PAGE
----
2014 has arrived, and we can be sure that things will never be the same. Count on it. With a new administration in place, Livingston County has never seen an overhaul like it has in the past 2 years. We, folks, are witnessing history being made.
One of the objectives at the GeneseeSun.com has been to offer, with our coverage and our hosting of political debates, an unbiased forum and opportunity for political candidates to engage with the public. In my career in journalism I have covered many elections in Plattsgburgh, New York City, and in Avon when I published the initial print version of the Genesee Sun, and that wasn’t always available. What got the ball rolling here was when Steve Sessler, a local defense attorney, who had already secured the Conservative Party nomination, challenged Eric Schiener for the Republican nomination for District Attorney. The move may have changed the political system of our County permanently.
Here’s how county politics worked before the time of “Sessler – Schiener round 1.” The Republican Committee hand-picked candidates, usually by senior members of the committee, and very, very rarely were candidates, or the committee, challenged. The Livingston County News endorsed the candidate like it was a game of capture the flag, and the Republican Committee dominated Livingston County politics for decades. No one went against the committee – until Steve Sessler.
The duel between Sessler and Schiener was epic, by local standards, and if we had lived in the previous century it would have been settled in a pistol duel. Instead, the race ended up in a tie, and the Republican Committee, who despised the challenge that Sessler represented, gave Schiener the nomination in a lopsided vote, setting up a three way race in the general election. Democrat Greg McCaffrey cleaned up and won, becoming the first Democratic DA in living memory.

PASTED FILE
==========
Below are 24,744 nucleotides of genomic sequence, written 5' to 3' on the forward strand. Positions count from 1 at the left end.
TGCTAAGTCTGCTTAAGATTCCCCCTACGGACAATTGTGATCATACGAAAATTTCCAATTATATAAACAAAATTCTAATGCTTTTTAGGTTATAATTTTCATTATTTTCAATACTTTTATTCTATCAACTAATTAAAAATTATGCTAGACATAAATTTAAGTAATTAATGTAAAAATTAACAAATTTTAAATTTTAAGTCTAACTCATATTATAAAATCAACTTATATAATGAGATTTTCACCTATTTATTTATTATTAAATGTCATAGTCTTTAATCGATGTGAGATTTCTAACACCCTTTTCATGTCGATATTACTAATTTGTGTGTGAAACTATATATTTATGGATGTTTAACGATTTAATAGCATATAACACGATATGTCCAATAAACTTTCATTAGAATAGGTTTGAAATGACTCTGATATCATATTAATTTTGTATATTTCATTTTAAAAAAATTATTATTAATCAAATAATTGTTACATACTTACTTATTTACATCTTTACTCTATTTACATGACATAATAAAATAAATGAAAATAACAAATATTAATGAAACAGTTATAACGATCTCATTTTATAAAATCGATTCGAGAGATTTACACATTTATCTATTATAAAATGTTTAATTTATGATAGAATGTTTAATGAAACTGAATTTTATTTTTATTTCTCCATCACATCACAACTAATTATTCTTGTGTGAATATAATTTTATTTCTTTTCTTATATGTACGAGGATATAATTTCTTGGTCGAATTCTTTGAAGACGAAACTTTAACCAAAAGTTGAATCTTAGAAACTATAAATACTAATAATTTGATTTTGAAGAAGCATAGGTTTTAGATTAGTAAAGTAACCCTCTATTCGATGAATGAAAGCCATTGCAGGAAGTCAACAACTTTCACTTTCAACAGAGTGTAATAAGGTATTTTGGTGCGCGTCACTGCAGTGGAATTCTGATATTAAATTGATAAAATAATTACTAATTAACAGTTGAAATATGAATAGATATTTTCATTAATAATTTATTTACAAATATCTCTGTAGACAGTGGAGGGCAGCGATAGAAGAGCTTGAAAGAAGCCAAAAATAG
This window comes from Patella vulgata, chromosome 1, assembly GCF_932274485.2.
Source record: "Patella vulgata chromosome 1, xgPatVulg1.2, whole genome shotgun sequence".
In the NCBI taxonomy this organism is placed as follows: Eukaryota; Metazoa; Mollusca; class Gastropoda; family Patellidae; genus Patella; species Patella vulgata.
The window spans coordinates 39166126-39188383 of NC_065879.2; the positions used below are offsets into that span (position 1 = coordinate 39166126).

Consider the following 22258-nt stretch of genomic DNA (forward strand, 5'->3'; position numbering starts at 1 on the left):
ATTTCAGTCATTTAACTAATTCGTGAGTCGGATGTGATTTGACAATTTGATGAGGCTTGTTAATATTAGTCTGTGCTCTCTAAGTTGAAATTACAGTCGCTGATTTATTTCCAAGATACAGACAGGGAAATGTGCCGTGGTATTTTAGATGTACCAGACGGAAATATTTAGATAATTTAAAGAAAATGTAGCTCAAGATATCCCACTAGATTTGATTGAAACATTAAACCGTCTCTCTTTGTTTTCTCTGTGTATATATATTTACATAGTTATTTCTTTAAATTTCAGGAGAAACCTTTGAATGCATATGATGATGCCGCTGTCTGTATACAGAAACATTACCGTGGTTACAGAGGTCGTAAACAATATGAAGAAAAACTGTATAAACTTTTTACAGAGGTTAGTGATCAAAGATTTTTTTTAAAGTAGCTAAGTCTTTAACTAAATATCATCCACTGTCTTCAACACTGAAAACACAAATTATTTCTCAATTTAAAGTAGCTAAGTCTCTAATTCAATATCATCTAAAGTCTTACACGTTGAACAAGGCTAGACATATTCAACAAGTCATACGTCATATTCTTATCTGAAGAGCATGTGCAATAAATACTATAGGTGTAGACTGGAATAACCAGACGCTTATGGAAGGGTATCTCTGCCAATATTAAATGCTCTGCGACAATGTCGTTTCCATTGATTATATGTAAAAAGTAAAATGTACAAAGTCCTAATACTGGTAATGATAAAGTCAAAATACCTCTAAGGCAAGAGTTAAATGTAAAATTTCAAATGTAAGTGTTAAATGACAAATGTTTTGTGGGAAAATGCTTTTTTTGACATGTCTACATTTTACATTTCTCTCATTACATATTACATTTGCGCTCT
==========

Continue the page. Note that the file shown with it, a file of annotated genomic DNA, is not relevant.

Fast forward a year to the 2013 season, and we have two Republican candidates running for Sheriff, one with strong ties to party insiders, and the other an ambitious challenger. What was the Republican Committee to do? After the previous debacle between Sessler and Schiener, a potential committee endorsement risked a serious backlash and they decided to punt. We started hearing “let the voters decide,” and there was no endorsement whatsoever. After a thrilling election, the now sitting Sheriff, Tom Dougherty, won by some 600 votes.
Notably, Eric Gott, the newly elected Chairman of the Board of Supervisors, worked tremendously hard on both the Sessler and the Dougherty campaigns.
Tom Dougherty and Eric Gott mark a historical turning point for politics in Livingston County. But let’s not forget what Steve Sessler did for our community. He changed the mentality, and showed that it’s okay to challenge the political system. A lack of candidates is a sign of an unhealthy democracy. Competitive elections and active voters are a sign of freedom, and democracy in action.
The questions now are fascinating. Will the county Democrats, currently led by Judith Hunter, finally gain some traction and start running competitive, even winning, candidates? Will senior Republicans try to beat down upcoming challengers like the old game of whack-a-mole?
The next significant political contest will be County Clerk, and incumbent Jim Culbertson will likely be seeking another term. Will Culbertson be challenged by a fellow Republican, and will Hunter seek out a Democratic candidate? Or will we slip instead back into the somnolent days of uncontested elections?